Next Stage in US/EU Negotiations Critical
Capt. Rice Addresses Phoenix Sky Harbor International Aviation Symposium

On May 9, Capt. Paul Rice, ALPA's first vice-president, voiced the association’s adamant opposition to allowing greater foreign control of U.S. airlines. Rice was a member of the opening panel of the 2007 Phoenix Sky Harbor International Aviation Symposium.

The Symposium, which was designed around the theme of “Aviation 2007 – In Search of New Strategies for Success,” gathered 150 of the industry’s top executives and government officials. The two-day meeting also attracted members of the national aviation news media.

The opening panel, titled “International Issues and Global Alliances—The Continuing Evolution,” focused on the new US/EU “Open Skies” agreement, which the governments of the United States and the European Community signed on April 30. Among other topics, the panel addressed possible future action to allow greater foreign control of U.S. airlines.

Rice was joined on the panel by moderator Patrick V. Murphy, a partner in Gerchick-Murphy Associations, LLC; Horst Findeisen, vice-president of business development, STAR Alliance Services GmbH; John Byerly, deputy assistant secretary for transportation affairs of the U.S. State Department; Barry Humphreys, director of external affairs and route development for Virgin Atlantic Airways; and Dorothy Robyn, a principal in The Brattle Group.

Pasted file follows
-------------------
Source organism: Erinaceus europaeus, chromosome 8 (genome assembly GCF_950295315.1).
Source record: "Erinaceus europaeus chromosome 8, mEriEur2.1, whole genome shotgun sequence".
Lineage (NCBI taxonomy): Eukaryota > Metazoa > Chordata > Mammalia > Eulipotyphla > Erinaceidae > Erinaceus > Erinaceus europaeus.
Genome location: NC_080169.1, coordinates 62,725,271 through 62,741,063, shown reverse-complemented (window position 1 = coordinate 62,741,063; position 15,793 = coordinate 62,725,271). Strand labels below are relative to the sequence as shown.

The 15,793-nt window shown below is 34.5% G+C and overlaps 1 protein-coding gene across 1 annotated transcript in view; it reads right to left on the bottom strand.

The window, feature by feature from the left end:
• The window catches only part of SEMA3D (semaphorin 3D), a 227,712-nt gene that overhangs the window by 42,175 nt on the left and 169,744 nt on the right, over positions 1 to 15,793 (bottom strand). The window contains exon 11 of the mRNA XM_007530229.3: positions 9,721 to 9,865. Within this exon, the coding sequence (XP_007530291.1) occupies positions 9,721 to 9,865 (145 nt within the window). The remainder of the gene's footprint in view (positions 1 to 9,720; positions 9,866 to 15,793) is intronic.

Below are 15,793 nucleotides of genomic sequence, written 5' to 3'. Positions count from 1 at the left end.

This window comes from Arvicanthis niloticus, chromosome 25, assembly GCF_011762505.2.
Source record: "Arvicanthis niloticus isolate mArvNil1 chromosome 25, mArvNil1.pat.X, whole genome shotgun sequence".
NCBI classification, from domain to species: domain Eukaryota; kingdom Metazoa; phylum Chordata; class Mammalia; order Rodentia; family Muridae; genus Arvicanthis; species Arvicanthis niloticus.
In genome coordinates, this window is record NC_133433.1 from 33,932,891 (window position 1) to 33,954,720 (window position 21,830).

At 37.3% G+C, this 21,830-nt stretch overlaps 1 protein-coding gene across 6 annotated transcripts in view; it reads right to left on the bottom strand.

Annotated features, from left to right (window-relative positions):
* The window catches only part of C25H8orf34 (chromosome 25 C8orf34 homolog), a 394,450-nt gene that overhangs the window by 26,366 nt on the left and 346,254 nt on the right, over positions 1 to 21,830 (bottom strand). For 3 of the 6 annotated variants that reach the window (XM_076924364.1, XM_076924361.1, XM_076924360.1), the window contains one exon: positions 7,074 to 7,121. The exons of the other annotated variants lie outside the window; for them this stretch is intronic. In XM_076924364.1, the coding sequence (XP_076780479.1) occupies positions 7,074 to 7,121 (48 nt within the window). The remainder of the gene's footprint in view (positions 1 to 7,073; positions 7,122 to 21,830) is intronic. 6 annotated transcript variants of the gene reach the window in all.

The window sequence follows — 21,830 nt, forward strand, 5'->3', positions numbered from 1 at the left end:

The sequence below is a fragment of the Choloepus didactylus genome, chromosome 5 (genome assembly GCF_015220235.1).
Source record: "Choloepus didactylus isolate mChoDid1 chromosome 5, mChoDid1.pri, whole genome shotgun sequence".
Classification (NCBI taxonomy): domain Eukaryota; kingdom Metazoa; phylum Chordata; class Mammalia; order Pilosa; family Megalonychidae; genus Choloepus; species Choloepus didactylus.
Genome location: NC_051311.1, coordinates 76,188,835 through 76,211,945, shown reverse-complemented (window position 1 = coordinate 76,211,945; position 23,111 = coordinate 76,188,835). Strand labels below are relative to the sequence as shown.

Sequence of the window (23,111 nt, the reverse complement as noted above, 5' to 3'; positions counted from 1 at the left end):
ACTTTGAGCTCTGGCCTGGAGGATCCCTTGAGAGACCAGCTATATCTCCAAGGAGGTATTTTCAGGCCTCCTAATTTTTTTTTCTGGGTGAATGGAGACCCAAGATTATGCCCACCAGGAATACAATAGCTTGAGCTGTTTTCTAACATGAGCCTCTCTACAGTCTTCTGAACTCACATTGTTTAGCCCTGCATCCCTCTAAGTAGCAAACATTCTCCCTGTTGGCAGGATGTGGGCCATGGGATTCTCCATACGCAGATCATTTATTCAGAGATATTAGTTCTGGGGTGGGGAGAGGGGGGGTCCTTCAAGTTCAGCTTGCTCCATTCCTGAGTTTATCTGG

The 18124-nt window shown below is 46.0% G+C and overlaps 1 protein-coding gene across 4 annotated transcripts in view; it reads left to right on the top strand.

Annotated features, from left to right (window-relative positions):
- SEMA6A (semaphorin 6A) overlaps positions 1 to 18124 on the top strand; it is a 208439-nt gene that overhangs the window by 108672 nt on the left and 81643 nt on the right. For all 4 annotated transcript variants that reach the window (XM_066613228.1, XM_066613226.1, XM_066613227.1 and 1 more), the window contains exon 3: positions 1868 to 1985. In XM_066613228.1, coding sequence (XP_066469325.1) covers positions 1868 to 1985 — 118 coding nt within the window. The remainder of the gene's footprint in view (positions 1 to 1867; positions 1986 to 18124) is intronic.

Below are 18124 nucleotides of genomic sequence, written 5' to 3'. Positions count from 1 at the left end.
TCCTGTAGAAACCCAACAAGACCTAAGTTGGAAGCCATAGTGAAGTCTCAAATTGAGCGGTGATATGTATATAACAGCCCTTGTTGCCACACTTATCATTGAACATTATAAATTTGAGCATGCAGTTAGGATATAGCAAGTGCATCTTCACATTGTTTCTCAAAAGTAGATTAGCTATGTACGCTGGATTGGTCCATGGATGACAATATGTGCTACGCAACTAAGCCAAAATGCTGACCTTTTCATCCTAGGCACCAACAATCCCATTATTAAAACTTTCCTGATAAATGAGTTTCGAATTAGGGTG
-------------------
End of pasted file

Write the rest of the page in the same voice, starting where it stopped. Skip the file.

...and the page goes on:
“ALPA successfully opposed in Congress certain ownership and control elements under consideration for the new agreement. How does the union feel about the agreement as adopted?” asked panel moderator Patrick Murphy. Rice responded that the pact holds serious implications for national security, Civil Reserve Air Fleet (CRAF), aircraft operations, aviation safety, and labor representation, and that ALPA will remain watchful in all these areas. He underscored ALPA’s particular concerns about how the ownership and franchising provisions will be applied.

“Labor has to be a full partner, or we’re going nowhere,” said Byerly, when asked about how he sees the State Department proceeding in the future on the air services agreement.

ALPA will participate in the Joint Committee that will be established to monitor the implementation of the new agreement and in the next round of negotiations, which is scheduled to commence in mid-2008. ALPA will continue to work with Congress to ensure that the agreement is applied in a manner that does not violate current law.